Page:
mont blanc ballpoint pens price Area open mic nights provide training ground
Nick Byrd rapped he was “perfectly capable of spitting these spats” at an open mic night in Annapolis Wednesday.
Byrd, also known as Master Laos, performed in public for his first time at Metropolitan Kitchen Lounge’s weekly event, although he has written music for about five years.
Pamela Mielnik attended open mic night two weeks ago at Stan and Joe’s Saloon in Annapolis. The city resident remembered her first time singing in front of people at the bar’s open mic night in 2009.
“It was terrible,” she said. “I just didn’t have enough experience to know what I was doing.”
But now she’s in a band, Firekite.
She said open mics are a supportive environment for new and professional musicians to practice and that she owes a lot to the host, Kevin Lebling, known as Hurricane Kevin.
“You can be the crappiest musician in the world and (Kevin)’ll still clap for you,” she said. “Having the courage to get up there is the first step.”
Stan and Joe’s may have the longest running open mic night in the area at over 10 years. It started when the bar was still called Sean Donlan’s, Lebling said.
Mark Hudson, lead singer of Happy Fuzzy, sang some Grateful Dead tunes while strumming his guitar at the West Street location two weeks ago.
“(Open mic)’s a great place to meet people,” he said. “I can name three people who helped me in my music career and Kevin is one of them.”
On Wednesday, the Annapolis resident was at Metropolitan to practice some more.
John Baldwin also made his rounds at open mics during the week playing at Stan and Joe’s and O’ Brien’s Steakhouse. He said he goes out most weeknights to either karaoke or open mic events.
“It’s how I got my footing to go play for money.”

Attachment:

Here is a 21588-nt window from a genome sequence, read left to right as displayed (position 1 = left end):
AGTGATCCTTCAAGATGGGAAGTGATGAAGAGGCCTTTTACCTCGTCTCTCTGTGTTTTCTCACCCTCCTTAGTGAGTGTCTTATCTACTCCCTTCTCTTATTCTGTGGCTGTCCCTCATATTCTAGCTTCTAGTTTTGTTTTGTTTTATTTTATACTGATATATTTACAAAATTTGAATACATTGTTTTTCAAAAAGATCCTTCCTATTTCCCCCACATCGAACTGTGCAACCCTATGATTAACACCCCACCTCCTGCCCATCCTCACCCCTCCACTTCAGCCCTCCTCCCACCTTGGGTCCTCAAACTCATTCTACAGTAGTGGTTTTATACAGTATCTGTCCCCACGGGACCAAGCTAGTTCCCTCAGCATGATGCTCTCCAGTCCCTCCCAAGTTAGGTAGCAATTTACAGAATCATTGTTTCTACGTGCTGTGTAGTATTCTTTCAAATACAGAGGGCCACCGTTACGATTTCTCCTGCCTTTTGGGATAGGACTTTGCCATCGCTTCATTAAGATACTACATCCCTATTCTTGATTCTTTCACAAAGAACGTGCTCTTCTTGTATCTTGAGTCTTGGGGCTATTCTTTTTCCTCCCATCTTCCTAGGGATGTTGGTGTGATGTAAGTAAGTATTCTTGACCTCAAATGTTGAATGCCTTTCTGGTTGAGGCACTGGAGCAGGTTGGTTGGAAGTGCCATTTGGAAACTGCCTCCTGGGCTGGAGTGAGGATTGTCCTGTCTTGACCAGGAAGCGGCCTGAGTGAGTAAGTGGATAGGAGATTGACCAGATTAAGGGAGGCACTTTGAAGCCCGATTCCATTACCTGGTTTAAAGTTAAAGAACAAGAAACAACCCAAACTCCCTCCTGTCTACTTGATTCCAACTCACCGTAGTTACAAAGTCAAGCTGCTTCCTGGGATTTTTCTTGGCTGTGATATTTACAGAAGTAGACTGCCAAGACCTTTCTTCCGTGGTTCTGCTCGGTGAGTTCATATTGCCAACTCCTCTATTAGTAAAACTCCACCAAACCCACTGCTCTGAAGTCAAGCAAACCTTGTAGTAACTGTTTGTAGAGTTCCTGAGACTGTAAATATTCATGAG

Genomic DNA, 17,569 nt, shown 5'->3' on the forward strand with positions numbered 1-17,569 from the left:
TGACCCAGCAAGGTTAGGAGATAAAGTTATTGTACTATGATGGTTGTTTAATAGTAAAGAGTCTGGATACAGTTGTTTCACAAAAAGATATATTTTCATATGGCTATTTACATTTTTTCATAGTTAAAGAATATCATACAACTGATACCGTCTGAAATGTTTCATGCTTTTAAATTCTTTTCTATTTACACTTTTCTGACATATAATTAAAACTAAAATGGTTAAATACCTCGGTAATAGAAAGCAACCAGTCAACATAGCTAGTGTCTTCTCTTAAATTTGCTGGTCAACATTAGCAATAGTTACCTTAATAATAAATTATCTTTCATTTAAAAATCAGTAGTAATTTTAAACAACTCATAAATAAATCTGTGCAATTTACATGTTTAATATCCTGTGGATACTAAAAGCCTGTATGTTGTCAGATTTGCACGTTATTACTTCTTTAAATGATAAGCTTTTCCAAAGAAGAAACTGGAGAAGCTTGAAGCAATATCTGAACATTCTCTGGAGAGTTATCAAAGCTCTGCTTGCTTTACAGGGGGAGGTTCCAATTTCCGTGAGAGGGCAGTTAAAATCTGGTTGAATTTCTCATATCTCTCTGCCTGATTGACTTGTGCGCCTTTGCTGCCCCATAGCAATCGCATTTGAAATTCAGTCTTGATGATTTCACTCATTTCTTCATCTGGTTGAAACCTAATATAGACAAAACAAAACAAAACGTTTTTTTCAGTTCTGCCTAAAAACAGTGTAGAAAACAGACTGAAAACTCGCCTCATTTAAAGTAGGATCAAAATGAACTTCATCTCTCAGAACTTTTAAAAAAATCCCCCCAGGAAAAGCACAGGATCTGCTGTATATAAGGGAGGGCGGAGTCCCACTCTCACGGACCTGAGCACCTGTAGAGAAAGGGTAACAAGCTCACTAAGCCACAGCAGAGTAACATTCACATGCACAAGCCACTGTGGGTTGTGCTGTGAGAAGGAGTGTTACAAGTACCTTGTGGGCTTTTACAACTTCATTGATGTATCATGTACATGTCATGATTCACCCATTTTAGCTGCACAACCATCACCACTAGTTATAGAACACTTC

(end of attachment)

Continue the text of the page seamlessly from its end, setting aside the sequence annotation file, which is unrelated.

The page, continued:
He enjoys karaoke because he doesn’t have to worry about playing an instrument while singing. And open mic night, he said, can be background music at a bar, whereas people who go to karaoke go just for that.
There another difference between karaoke and open mic, said “Brother Bill” Smyth, host of Alibi’s Bar and Grill open mic night.
“I tell people, and no disrespect to karaoke, this is a step above. You have to be able to play an instrument,” he said as Annapolis resident Dave Baldwin performed in the corner of the Pasadena bar.
“When I hear him sing, I hear Rod Stewart and Don Henley,” Smyth said.
Baldwin strummed his guitar and two other people came up to join him.
Pasadena resident Vinny Scardino clapped at the end of each song from the bar, eventually joining in on a second microphone to sing a Beatles song.
Johnny Poulis, who hosts O’Brien’s open mic night, said spontaneous collaborations are one of his favorite parts of the event.
“The thing I like about open mic is you never know,” he said. “I mean I’ve had like big local bands just come up out of the blue like ‘Hey we’ve got a show coming up and we just want to free up the cobwebs.'”
Around midnight at Stan and Joe’s, Dan Kagan shook maracas offstage as Lebling and another musician sang “Just my ‘magination, running away with me”
Kagan hosts one an open mic night at Annapolis Smokehouse and Tavern every second and fourth Sunday but he can be found Mondays at Stan and Joe’s. “I provide an opportunity for all these other players,” he said. “It’s like having all these people over to your house to jam except I don’t have to clean up afterwards.”
After another song, Kagan broke out a guiro from a bag. A song later, he exchanged it for claves. “A friend of mine once told me, never go anywhere without percussion.”
Someone on trumpet joined in. “I think it’s going to get kind of jammy in here in a few minutes,” he said. “That’s what it’s all about.”.